The Go has a novel solution for glasses wearers -- a spacer, which you can install under the foam cushion to push the edges of the foam out and give you a few millimeters of extra clearance for corrective lenses. I don’t wear glasses, but I deferred to a friend who does to test the spacer. While he has trouble wearing the Rift, the Go fit over his glasses with ease.
For people who don’t want to wear their glasses with a headset at all, Oculus is introducing a corrective lens accessory, which you can slip over the Go’s lenses to make it a prescription VR headset. Oculus said the corrective lenses will be available for Rift owners as well.
Speaking of the lenses, they are significantly better than what you'll find in the Rift. Oculus told us that it put considerable effort into developing the “perfect lens” for VR, and while we’re not convinced that they are perfect, they do provide a much clearer image than the older design.
The Oculus Go lenses are curved, Fresnel-style lenses like those in the Rift headset, but they produce much less lens flare distortion. The new lens design features a somewhat triangular shape, instead of the round with one flat edge design we usually see in VR headsets.
Display Panel: High-Res, But Not as Good as Rift
The Oculus Go offers a marginally higher resolution than the Oculus Rift headset, but to call it superior would be somewhat disingenuous. The Rift features 2,160 x 1,200 pixels spread across two 90Hz OLED display panels. The Go features a single 2,560 x 1,440 fast-switch LCD panel that operates at 60Hz or 72Hz, depending on the application.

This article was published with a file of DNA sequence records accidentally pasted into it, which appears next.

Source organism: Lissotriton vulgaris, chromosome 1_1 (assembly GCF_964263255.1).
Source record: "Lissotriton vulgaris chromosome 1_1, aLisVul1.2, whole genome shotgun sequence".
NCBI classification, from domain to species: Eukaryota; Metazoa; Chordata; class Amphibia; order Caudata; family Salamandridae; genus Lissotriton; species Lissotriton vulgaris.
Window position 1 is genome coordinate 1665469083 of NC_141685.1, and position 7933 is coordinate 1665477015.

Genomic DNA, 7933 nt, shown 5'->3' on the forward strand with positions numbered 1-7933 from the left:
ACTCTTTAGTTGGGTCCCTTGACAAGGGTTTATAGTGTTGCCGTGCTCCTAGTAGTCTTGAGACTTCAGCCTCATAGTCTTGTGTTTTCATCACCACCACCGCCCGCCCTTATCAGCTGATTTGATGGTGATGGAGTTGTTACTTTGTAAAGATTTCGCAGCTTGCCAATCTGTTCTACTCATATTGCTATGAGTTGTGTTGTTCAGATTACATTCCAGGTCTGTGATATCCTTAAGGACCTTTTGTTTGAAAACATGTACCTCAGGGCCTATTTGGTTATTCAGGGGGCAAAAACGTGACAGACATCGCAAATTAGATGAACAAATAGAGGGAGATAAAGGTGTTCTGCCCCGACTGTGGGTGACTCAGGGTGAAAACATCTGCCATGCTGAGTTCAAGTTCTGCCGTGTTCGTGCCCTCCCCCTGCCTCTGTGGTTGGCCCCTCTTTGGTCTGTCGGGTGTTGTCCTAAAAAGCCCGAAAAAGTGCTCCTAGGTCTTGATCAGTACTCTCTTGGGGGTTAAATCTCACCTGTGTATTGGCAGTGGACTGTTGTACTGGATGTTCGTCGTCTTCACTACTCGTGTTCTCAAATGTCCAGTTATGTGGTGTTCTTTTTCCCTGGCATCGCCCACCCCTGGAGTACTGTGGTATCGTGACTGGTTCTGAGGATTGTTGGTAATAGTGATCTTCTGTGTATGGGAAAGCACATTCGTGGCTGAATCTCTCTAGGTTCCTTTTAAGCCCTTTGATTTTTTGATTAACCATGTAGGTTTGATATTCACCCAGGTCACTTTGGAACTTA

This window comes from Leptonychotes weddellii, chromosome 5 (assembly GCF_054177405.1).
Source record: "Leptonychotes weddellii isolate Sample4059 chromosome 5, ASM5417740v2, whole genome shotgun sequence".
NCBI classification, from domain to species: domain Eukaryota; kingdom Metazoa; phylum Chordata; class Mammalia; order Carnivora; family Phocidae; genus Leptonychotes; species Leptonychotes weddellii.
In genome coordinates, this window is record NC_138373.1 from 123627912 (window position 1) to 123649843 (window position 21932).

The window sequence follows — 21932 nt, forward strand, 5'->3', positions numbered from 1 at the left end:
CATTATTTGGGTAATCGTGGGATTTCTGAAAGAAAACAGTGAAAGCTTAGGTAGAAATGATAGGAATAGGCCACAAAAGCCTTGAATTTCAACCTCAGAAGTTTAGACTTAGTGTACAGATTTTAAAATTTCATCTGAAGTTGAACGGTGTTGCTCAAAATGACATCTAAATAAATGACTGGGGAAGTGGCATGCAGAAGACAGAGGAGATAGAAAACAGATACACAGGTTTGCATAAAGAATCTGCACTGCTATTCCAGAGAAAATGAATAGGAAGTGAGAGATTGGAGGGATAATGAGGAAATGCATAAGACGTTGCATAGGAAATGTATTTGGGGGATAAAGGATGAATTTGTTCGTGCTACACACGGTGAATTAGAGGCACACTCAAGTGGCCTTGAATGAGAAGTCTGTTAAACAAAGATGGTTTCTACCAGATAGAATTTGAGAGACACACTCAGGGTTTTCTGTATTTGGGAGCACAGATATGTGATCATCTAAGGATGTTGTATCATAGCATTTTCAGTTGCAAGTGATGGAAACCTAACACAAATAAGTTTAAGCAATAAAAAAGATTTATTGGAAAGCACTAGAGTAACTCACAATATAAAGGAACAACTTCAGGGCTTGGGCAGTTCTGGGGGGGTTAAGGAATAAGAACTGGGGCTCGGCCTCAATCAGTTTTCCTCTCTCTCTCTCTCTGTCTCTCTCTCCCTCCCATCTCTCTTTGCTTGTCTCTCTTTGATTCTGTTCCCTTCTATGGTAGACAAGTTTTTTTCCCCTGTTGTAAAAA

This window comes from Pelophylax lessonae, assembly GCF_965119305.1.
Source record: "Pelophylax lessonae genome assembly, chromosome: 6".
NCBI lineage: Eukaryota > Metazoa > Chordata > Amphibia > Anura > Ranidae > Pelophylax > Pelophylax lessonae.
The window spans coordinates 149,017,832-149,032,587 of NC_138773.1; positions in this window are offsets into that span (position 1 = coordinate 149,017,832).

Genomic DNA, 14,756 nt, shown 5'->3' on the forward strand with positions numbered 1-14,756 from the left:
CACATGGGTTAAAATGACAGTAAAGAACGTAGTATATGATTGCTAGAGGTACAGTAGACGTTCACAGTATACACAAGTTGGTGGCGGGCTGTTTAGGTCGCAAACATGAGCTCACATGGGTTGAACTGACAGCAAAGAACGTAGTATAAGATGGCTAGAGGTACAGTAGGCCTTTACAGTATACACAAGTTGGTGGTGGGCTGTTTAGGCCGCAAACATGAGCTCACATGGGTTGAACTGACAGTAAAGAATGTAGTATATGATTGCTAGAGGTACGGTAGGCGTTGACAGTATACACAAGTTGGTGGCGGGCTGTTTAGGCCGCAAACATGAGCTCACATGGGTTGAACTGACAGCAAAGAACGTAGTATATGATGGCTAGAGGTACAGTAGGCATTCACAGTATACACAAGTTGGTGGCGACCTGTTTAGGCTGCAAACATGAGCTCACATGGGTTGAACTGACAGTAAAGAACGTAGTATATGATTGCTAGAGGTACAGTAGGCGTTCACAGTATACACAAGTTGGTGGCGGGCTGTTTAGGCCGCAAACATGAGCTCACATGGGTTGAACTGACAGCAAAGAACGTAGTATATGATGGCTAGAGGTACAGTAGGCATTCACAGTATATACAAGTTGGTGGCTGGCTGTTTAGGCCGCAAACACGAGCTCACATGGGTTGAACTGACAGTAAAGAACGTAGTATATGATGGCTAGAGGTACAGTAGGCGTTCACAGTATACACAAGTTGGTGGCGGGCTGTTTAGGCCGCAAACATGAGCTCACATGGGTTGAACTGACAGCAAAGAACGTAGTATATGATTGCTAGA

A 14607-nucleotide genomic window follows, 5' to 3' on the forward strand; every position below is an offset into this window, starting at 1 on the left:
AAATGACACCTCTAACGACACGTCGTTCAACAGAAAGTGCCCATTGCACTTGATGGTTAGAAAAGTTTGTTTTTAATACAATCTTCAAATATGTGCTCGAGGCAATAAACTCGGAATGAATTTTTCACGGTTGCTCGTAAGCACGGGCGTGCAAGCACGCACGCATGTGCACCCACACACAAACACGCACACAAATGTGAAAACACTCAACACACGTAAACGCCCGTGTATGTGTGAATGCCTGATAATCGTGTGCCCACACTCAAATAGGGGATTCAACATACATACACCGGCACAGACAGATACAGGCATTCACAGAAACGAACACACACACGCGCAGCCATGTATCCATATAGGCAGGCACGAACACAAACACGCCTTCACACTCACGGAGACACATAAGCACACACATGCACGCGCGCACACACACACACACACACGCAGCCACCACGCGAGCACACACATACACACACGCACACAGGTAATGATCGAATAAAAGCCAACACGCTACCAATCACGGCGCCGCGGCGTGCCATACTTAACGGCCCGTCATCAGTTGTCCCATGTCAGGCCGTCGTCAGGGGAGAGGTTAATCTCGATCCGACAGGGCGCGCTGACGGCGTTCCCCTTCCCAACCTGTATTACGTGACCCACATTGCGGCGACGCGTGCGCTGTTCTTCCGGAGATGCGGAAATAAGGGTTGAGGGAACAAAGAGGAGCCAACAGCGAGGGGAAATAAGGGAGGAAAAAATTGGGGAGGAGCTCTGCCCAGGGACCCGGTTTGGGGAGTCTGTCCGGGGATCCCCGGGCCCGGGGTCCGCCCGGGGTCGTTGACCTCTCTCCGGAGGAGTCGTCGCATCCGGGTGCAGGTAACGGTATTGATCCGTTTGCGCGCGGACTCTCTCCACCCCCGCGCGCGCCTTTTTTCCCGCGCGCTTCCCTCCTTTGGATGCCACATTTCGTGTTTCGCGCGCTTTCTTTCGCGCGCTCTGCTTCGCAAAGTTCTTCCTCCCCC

We suspect that the lower refresh rate is a symptom of the available processing power and not a limitation of the panel technology. To keep the costs down to a palatable level for the mass market, Oculus chose a dated Snapdragon 821 processor, which is the similar to the chip found in the two-year-old Samsung Galaxy S7.
Oculus also developed features that enable it to squeeze even more performance out of the aging hardware, such as Fixed Foveated Rendering, which enables developers to push high-fidelity graphics to the sweet spot of the display and lower fidelity graphics in the periphery to reduce the GPU load. The company also created processes such as Dynamic Clock Speed Adjustments, which lower the clock speed of the SoC when it's not in demand to help preserve battery.
The Oculus Go features an internal 2600mAh Lithium-ion battery, which provides between 1.5-2-hours of continuous gaming, or approximately 2-2.5-hours of video content. In our experience, Oculus’s runtime ratings are accurate. I squeezed a little more than 2 hours out of our headset with a combination of gaming and video, and got nearly 3 hours out of it while doing nothing but watching Netflix.